Takes a Village
A request for a violence free life seems a reasonable one. Yet, this request has been historically squelched for marginalized groups such as women around the world. Bolivia addressed this issue in the form of Law 348. Law 348 was the first law in Bolivia to guarantee women a violence free life. A right given to Bolivian women in 2013.This law is overdue, because the issue of women and violence has been kept out of mainstream Bolivian discourse as Amanda Martin, Director of Etta Projects' Community Transformation Center, observes. “It’s a topic that is not talked about-it’s the violence against women, sexual assault, child abuse, abuse of little girls, abuse of grown women, rape- all of these things are just not discussed in Bolivia- no one wants to talk about it-it’s the dirty secret but something that affects all families,” she says.
This issue affects Amanda Martin as well. Gender-based violence interrupted her own life after arriving to Bolivia to work for Etta Projects, a Rotary based NGO that works and in hand in rural communities in Eastern Bolivia to improve their public health system. Her longtime partner, who was not Bolivian, turned violent. Martin says, “I was driving and he reached over and tried to strangle me and grabbed the machete I keep under the seat, because I live way out in the country side and often you need a machete to cut down vines to get down the road and tried to plunge the machete into my chest while he was strangling me. I was able to stop the vehicle, open the door, roll out into the middle of the highway and the oncoming pick-up truck stopped. Three guys got out of it and I told them to detain my partner, which they did.”
Keeping her partner detained was difficult despite Law 348. Martin shares, “That whole process, each step of that process, the incredibly difficult time I had trying to get anyone to do anything at the public defender’s office, at the police office, at the special forces for women office at the legal services office for women office, at the forensic medical office every single step of the way was incredibly difficult and as I went through that process, going through the process of losing a loved one as well as trying to be my own lawyer, social worker, therapist and accompanier, trying to get this person apprehended was absolutely exhausting.” Law 348, in the end, didn’t work in Martins favor. She says, “It was a torturous, tedious, exhausting process that led to nothing. There was no judgment against him. He was never convicted.”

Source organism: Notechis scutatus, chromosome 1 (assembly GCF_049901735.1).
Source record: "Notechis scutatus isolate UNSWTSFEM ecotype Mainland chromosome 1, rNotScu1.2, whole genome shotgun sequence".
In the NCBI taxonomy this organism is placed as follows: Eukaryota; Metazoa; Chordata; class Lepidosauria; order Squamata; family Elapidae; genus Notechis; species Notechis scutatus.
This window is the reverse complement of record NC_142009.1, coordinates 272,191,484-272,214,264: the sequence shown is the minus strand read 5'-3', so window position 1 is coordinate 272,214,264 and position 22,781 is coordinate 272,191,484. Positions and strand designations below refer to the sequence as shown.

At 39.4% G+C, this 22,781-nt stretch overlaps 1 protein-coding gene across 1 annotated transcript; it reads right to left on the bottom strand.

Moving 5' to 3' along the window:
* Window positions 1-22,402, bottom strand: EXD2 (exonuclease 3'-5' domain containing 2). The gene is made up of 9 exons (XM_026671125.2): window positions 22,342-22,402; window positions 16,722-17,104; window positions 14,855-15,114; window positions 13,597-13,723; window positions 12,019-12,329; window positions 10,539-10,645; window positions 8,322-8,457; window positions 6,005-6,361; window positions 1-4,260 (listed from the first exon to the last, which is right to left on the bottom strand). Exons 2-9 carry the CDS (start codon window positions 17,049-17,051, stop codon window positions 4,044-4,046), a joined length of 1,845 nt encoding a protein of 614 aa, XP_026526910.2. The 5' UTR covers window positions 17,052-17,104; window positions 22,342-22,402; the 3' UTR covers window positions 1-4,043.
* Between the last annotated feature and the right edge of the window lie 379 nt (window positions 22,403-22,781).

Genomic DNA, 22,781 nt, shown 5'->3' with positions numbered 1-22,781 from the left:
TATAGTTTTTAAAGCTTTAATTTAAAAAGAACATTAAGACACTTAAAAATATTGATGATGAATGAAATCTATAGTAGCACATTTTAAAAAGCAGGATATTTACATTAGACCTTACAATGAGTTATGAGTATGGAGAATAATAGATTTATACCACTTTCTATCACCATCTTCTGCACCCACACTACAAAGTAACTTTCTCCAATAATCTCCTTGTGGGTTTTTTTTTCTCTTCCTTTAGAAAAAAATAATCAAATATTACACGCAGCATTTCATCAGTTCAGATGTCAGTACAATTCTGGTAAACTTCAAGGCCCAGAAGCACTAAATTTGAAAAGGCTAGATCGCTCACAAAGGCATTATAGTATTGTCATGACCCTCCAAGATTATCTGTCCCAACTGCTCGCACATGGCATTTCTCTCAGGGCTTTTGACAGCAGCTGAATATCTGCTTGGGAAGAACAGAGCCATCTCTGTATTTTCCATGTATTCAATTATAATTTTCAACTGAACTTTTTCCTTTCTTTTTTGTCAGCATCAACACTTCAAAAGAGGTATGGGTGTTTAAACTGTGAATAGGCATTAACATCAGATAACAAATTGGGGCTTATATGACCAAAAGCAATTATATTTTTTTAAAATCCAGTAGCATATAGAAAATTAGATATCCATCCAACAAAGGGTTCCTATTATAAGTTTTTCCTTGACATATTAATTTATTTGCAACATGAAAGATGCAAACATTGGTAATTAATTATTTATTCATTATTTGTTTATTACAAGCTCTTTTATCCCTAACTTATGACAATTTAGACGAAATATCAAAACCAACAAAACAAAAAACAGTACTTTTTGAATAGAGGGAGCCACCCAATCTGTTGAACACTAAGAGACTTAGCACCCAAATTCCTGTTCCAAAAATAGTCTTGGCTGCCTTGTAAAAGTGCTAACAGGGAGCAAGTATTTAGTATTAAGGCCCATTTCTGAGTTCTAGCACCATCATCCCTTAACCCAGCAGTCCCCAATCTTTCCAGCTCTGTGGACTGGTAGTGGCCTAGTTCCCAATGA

Martin’s experience as well as the other stories she heard inspired her to create change. She says, “After hearing the testimony of women after women after women after women in community 1,2,3,4,5,6,7 I decided I needed to do something about it and I sat down I remember it was very late at night, a Friday night and I had one of our health promoters staying over at our office because she was afraid to go home because her husband was being extremely abusive so she was seeking refuge with us and I sat down with her and wrote a grant proposal for a program to train community health promoters in women’s rights to become women’s rights defenders to work along side the Defensoria de Pueblo or the public defender’s office here in Bolivia, every municipal government has one and to promote women’s rights so that women would know there is indeed an amazing law in Bolivia that guarantees the rights of women in Bolivia to live a life free of violence and to take this law that is so wonderful and written on paper and start educating people on what it is and what are the rights that this law defends, what are the rights that Bolivian women have.”
Martin’s work has helped her and others heal. She says, “I am in a much better place, much stronger. I do believe that these horrible things in our lives can be opportunities for us to awaken and to grow and become empowered and that has definitely happened to me. I’ve been able to take that situation and turn it around and help create more opportunities for other Bolivian women to find their voices and to stand up and speak their truth in a collaborative way, working together obviously from very different backgrounds and different perspectives but as women joining hands together and saying we have the right to live a life free of violence.” Efforts like Amanda Martin’s work for Etta Projects are important in a world where women’s’ requests to not be beat, battered or raped are often ignored. With efforts such as these, perhaps one day, the request for a life free of violence won’t be such a difficult one to grant.
If you are interested on learning more, volunteering or donating about Etta Projects and the Community Training Center, please visit them at http://www.ettaprojects.org/